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We’ve all heard of lower leg injuries from high rep or high elevation jumps, now let’s look at plantarflexion when applied to sprinting. For this demo, we are going to use the wall to mimic proper sprinting angle and ankle position. Watch as the ground contact forces the foot to transition from plantarflexion to dorsiflexion. Another instance of forced eccentric loading, and again, in this example both the calf and achilles are forced through an eccentric contraction when the foot transitions into dorsiflexion resulting from ground contact. Sprinting hard and fast with a high frequency of foot contact to the ground with plantarflexion puts your calf, soleus and achilles at a high risk for a non contact injury.

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If you’re ever running straight ahead in a field sport, odds are you changed direction hard and fast to get that point. Running with a foot in plantarflexion off the ground in hard cutting field sports puts athletes in a high risk position for inversion. Most cuts are reactive, so an athlete must be in the best position to produce a strong, effective cut with no risk of injury. A coaching point we make with all of our athletes is if their foot is off the ground, it’s in dorsiflexion. Period. We want our athletes to think of their foot as a loaded gun, whether sprinting straight away or working their way through a defense. Dorsiflexion allows them to drive against the ground, generating a force versus absorbing force, and is an extremely stable and strong position.

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We often speak of knee and shoulder position and how proper posture play huge roles in our ability to instinctively move through space. Dorsiflexion is another big piece of the puzzle in preventing injuries in field sports. Coaches, this position is low hanging fruit and easily identifiable through assessment.

Put your athletes to the test. Assess their foot position in the home position of a deadbug. Do they have tight calves, inverted feet, or imbalances between left and right? Next ask them to simply skip and test their foot position as they move through space. Watch their ankle position as both feet are off the ground, is either foot in plantarflexion? Are both feet in dorsiflexion? They need to be. If you train alone, film yourself. What do you see? Build an awareness of these positions of both your ankles, and your athlete’s ankles.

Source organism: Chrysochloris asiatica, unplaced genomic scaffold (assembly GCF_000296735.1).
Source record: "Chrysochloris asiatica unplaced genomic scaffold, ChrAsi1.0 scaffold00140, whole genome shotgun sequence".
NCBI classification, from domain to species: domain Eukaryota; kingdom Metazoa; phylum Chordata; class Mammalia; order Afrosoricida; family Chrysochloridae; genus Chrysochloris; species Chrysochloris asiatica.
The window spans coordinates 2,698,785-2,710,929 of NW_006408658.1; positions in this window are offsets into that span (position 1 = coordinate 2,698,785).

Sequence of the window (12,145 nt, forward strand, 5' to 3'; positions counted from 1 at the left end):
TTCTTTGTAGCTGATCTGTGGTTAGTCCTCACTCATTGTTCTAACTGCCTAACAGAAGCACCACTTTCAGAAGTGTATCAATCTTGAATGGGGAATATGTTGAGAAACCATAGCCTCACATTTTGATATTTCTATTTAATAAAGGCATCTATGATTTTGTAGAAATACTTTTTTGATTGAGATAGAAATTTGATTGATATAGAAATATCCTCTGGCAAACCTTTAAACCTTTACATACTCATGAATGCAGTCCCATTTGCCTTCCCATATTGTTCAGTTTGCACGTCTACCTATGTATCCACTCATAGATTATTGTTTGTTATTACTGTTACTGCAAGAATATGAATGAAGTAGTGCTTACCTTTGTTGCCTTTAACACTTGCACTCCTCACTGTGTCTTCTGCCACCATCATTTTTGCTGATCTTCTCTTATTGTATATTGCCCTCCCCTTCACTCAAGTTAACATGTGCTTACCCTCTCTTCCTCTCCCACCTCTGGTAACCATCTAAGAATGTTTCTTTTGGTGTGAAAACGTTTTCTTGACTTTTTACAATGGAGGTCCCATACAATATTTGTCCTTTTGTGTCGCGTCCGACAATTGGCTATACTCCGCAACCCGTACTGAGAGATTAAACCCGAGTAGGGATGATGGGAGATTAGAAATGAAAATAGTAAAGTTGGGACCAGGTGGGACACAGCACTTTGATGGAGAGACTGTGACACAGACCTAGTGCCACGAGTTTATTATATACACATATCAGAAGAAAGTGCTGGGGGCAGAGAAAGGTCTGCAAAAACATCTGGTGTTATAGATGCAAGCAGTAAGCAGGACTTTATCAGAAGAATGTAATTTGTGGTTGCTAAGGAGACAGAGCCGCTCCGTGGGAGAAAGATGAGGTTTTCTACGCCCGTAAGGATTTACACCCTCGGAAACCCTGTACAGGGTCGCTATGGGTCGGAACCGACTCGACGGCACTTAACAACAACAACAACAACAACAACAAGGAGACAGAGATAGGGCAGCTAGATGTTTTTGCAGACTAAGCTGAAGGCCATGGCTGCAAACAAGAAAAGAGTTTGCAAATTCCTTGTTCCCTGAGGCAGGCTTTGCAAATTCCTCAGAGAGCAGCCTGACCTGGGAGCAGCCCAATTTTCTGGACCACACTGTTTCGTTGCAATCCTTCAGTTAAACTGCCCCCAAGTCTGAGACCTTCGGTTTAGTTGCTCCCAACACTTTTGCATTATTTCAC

They may not be a problem now, but how many reps or plays does it take to get hurt?

One.

The way you or your athletes are running, landing or cutting may be a ticking time bomb.  If the ankle is the limiting factor in performance, check out how to strengthen and build a Power Ankle.

Tex McQuilkin
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Tex McQuilkin

Director of Training at Power Athlete
MS, CSCS, SCCC, CHES
Book a consult with me regarding coaching, training, life, education... anything your heart desires. Click below:
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Former collegiate lacrosse defensive midfielder, 4-year letter winner and 3-year team captain. Coached strength and conditioning collegiately with Georgetown University football, Men's and Women's lacrosse and Women's Crew, as well with the University of Texas at Austin's football program. Apprenticed under Raphael Ruiz of 1-FortyFour-1 studying proper implementation of science based, performance driven training systems. Head coached CrossFit Dupont's program for two years in Washington D.C. Received a Master's in Health Promotion Management from Marymount University in 2010, and has been a coach for Power Athlete since October, 2012.
Tex McQuilkin
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24 Responses to IS DORSIFLEXION YOUR ACHILLES HEEL?

  1. shiroma

    Tex great post! What do you think about this as a potential source of shin splints? By keeping the tibialis anterior under tension could it suffer from overuse? I’m applying the same concept of how tightly a bar is held in a front squat. Allowing the tension to be relieved by releasing the bar affords better positioning. Then add a push press (aka thruster) and you change position of the hands through the top of the movement. I would argue that an athlete should train to pull loose and plant hard. Transition to dorsiflexed on the downward movement and allow free movement on the pull, even if that causes plantarflexion momentarily.

    • There are a lot of factors that play into shin splints; surface, shoes, point of contact with the ground, volume!; so it is hard to say. Plus factor in how long, distance and time, an athlete would need to maintain dorsiflexion and drive. Majority of the field sports an athlete sprints hard for 5-15 seconds and either the play dead stops like in football, or play slows down like in lacrosse or rugby.

      We teach high knee, dive and drive for sprinting, as you see above. The goal is power and explosiveness from the high knee to the drive, and generating as much force in as short a time as possible. We don’t want to pull with our sprints, check out the angle above. If pulling with the hammy, that foot travels back, and a hard, reactive cut could catch that foot in an awkward position. 5-15 seconds of tension in dorsiflexion is sustainable, and powerful. Majority of the athletes we work with need to be explosive for 5 yards straight ahead to 5 yards cutting back and forth while covering 15 yards+. The pull loose plant hard could ease some tension off the Tib, but are they running or sprinting with the unknown possibility to plant and cut at any moment?